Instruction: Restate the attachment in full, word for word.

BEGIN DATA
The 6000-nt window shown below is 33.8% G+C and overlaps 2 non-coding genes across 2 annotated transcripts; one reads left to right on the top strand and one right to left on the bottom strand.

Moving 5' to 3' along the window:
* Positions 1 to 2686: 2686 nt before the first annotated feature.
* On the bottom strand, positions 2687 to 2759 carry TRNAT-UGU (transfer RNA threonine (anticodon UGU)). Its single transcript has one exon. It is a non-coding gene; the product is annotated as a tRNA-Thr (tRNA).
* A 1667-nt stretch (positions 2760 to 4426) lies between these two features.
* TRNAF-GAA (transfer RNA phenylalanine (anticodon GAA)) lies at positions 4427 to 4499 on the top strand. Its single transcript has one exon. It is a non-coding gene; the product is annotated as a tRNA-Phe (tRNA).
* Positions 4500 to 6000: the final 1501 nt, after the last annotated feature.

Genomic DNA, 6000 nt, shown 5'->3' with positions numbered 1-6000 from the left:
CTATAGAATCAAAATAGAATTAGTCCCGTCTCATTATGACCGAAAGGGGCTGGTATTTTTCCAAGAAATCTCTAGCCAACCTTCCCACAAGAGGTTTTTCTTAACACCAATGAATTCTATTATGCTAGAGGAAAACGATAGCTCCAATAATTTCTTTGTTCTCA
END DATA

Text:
The 6000-nt window shown below is 33.8% G+C and overlaps 2 non-coding genes across 2 annotated transcripts; one reads left to right on the top strand and one right to left on the bottom strand.

Moving 5' to 3' along the window:
* Positions 1 to 2686: 2686 nt before the first annotated feature.
* On the bottom strand, positions 2687 to 2759 carry TRNAT-UGU (transfer RNA threonine (anticodon UGU)). Its single transcript has one exon. It is a non-coding gene; the product is annotated as a tRNA-Thr (tRNA).
* A 1667-nt stretch (positions 2760 to 4426) lies between these two features.
* TRNAF-GAA (transfer RNA phenylalanine (anticodon GAA)) lies at positions 4427 to 4499 on the top strand. Its single transcript has one exon. It is a non-coding gene; the product is annotated as a tRNA-Phe (tRNA).
* Positions 4500 to 6000: the final 1501 nt, after the last annotated feature.

Genomic DNA, 6000 nt, shown 5'->3' with positions numbered 1-6000 from the left:
CTATAGAATCAAAATAGAATTAGTCCCGTCTCATTATGACCGAAAGGGGCTGGTATTTTTCCAAGAAATCTCTAGCCAACCTTCCCACAAGAGGTTTTTCTTAACACCAATGAATTCTATTATGCTAGAGGAAAACGATAGCTCCAATAATTTCTTTGTTCTCA